Making Sense of Service Metrics

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Second quarter 2022

Making Sense of Service Metrics

As a key supply chain participant, intermodal's multiple providers and cargo interactions both create a complex network and trigger a wide range of statistics to measure freight movement.

This article assesses how well statistics measure intermodal performance, a daunting task given factors such as drayage industry fragmentation, and inconsistent reporting of information. For example, some railroads disclose trip plan performance, and some ports report container dwell time. Others don't. The accompanying article provides more details about volume and cargo flow trends.

"The current available metrics are of what I call the 'candle in a dark room' variety," says Larry Gross, who heads Gross Trans-portation Consulting. "They are better than wandering around in the pitch black but not sufficiently bright to be particularly useful."

A particular gap is information about intermodal's door-to-door performance.

"Existing intermodal service metrics generally don't provide this information," Gross says. "In order to succeed, intermodal doesn't need to be as fast as truck. The provision of meaningful service metrics on a comparable basis to truck is a necessary prerequisite in this regard."

Kristy Knichel, chief executive of Knichel Logistics, identified identical priorities from a 3PL's perspective.

"On-time pick-up at the shipper and on-time delivery at the receiver are really the only metrics that matter to the end customer," she says.

"Ultimately, it comes down to being able to provide predictable and consistent information that can be provided to end-users within a centralized platform, and on a real-time basis to allow the users to make the proper decisions for their business."

Gerry Bisaillon, a senior vice president at Remprex LLC, says metrics help to reduce or eliminate embellished anecdotes, and use data and facts to measure and communicate the performance.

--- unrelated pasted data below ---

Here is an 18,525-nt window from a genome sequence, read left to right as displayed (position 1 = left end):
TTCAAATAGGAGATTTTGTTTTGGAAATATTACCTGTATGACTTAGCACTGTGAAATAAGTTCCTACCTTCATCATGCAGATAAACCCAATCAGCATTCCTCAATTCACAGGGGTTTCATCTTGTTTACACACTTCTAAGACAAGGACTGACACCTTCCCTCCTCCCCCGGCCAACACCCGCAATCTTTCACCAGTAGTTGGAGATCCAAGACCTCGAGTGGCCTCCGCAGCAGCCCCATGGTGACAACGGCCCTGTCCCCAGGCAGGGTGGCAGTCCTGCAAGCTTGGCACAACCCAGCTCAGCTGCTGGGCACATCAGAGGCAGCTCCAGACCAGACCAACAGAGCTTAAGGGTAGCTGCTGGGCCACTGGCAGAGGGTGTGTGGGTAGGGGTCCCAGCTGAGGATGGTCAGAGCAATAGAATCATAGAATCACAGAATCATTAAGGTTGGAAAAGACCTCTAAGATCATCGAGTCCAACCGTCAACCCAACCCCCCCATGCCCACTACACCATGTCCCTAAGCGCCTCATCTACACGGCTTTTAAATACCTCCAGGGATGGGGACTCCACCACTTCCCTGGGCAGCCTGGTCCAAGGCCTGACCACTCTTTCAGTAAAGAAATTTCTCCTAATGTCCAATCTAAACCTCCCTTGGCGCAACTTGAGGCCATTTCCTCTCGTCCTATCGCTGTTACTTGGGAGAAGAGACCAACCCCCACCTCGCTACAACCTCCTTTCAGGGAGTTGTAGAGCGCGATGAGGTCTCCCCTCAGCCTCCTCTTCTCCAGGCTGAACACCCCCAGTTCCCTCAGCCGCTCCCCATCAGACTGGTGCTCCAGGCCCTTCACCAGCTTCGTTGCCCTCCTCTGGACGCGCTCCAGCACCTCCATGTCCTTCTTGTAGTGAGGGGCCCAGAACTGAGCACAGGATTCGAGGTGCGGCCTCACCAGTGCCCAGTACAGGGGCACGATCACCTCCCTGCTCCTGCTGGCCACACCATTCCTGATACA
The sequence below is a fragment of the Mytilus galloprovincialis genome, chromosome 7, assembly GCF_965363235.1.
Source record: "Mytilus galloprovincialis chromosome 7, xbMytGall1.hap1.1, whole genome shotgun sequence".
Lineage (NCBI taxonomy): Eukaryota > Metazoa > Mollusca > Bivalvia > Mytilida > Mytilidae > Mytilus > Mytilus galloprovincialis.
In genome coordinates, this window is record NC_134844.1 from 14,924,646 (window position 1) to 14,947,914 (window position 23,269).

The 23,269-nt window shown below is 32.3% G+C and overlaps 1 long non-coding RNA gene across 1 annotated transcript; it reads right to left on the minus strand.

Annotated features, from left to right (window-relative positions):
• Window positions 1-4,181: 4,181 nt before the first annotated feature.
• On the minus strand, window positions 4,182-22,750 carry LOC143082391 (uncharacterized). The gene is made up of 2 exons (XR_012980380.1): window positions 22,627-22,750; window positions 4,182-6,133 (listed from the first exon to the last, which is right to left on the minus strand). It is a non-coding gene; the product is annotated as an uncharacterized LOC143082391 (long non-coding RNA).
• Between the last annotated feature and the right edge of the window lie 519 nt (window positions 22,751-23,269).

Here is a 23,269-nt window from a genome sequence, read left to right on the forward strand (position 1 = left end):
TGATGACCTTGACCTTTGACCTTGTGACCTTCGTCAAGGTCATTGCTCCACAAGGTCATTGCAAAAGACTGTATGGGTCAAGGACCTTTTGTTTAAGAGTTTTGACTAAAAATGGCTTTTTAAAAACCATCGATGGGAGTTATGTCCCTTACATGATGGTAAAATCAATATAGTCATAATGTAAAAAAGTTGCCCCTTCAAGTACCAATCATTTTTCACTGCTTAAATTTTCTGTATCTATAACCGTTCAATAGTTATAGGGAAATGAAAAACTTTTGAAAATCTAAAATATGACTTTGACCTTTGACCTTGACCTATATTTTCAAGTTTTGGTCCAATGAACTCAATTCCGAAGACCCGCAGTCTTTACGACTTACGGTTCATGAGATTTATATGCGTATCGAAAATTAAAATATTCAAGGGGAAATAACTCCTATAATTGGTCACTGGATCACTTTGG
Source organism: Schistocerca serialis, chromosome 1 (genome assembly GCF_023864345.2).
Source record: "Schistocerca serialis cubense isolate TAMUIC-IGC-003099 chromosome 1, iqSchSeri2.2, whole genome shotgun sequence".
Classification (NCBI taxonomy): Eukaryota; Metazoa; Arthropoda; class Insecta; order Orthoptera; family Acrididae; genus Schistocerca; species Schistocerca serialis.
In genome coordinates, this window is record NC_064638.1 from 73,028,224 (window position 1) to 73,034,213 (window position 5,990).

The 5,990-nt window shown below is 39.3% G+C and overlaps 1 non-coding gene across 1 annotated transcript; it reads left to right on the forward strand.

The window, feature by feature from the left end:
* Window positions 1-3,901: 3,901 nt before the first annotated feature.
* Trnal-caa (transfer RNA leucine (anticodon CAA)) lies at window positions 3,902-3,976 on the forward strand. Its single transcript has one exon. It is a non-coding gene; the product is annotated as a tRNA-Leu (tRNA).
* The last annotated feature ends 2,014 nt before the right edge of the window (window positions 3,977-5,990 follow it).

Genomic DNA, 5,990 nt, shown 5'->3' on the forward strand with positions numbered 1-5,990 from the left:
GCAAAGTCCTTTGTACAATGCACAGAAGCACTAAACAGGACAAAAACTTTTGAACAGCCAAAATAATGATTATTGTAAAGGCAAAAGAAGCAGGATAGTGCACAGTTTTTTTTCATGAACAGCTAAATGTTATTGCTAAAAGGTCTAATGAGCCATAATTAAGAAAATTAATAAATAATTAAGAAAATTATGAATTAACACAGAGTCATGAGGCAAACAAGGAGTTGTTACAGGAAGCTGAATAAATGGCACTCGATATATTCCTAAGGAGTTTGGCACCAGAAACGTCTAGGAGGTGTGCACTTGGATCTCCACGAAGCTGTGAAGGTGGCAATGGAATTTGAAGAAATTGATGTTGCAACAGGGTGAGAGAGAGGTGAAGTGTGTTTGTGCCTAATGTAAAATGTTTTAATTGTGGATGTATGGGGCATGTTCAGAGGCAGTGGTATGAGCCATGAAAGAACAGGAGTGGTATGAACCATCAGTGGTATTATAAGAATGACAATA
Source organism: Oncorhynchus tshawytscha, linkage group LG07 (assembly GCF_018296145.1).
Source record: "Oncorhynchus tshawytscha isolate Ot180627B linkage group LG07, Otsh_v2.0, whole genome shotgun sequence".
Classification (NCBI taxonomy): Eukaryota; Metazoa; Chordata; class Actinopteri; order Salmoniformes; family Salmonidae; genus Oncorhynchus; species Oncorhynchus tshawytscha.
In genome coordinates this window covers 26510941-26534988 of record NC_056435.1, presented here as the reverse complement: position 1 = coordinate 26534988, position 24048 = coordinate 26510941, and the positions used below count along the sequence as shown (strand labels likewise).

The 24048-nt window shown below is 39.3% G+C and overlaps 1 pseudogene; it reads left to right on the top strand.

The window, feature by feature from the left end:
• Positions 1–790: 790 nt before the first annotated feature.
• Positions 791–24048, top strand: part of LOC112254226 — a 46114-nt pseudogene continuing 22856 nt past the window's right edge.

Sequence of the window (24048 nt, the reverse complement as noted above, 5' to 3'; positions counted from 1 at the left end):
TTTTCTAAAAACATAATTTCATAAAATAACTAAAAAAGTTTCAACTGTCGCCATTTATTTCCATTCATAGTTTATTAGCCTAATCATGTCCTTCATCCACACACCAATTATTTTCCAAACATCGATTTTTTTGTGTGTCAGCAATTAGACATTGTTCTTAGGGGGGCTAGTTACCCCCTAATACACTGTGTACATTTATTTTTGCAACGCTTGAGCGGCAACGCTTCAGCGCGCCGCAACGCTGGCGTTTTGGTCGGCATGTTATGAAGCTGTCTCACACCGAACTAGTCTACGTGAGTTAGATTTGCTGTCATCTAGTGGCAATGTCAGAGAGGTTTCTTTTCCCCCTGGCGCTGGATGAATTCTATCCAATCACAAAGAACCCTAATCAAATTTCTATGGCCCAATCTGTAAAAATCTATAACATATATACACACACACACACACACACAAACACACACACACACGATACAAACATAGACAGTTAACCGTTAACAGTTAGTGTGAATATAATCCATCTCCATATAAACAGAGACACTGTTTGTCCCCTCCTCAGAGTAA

Let's take a more detailed look at intermodal metrics, starting with railroads, which report average weekly train speeds to the Surface Transportation Board.


"Average train speed is a symptom of a service problem, but is never the causal element," said the Association of American Railroads in a statement.

"The most reliable indicator within the STB data for understanding both the timing and the depth of the problem is the average time spent in yards. Service problems almost always start in yards and cannot be solved until yards are operating smoothly."

"As to what is slowing those speeds down, it is usually trains being delayed along the main line by the need to either wait for an available time slot to enter a terminal, or waiting to meet or pass other trains that have been delayed by terminal activity in one form or another," AAR added.

The trade association at April STB hearings emphasized steps that are being taken to enhance service, such as hiring new workers, relocation incentives, payments to refer a friend, repositioning crews and deploying additional power.


Terminals have been prominent in media reports about supply chain congestion, with a particular focus on Southern California ports, where more than 100 vessels waited at anchor at one point in 2021 to be unloaded. By early May, that number was steadily whittled down to 15 according to the Port of Los Angeles.

Los Angeles port statistics show that in 2019 containers took 3.6 days from vessel discharge to outgate, climbed to 6.9 days this past year and improved to 5.8 days so far in 2022. Other ports that disclose such data report similar improvement this year.

Todd Tranausky, vice president of rail and intermodal at FTR Transportation Intelligence, says better metrics for inland terminal dwell time would be valuable.

Knichel underscored terminals' importance. "The terminal ultimately determines if the entire intermodal process will be a success or not. There are many times a train will arrive early enough for an on-time final delivery. Does the inbound train get spotted per plan? Is the container unloaded and available for a drayman to pick-up and outgate?"

Bisaillon says metrics can provide a baseline and transparency for terminal performance.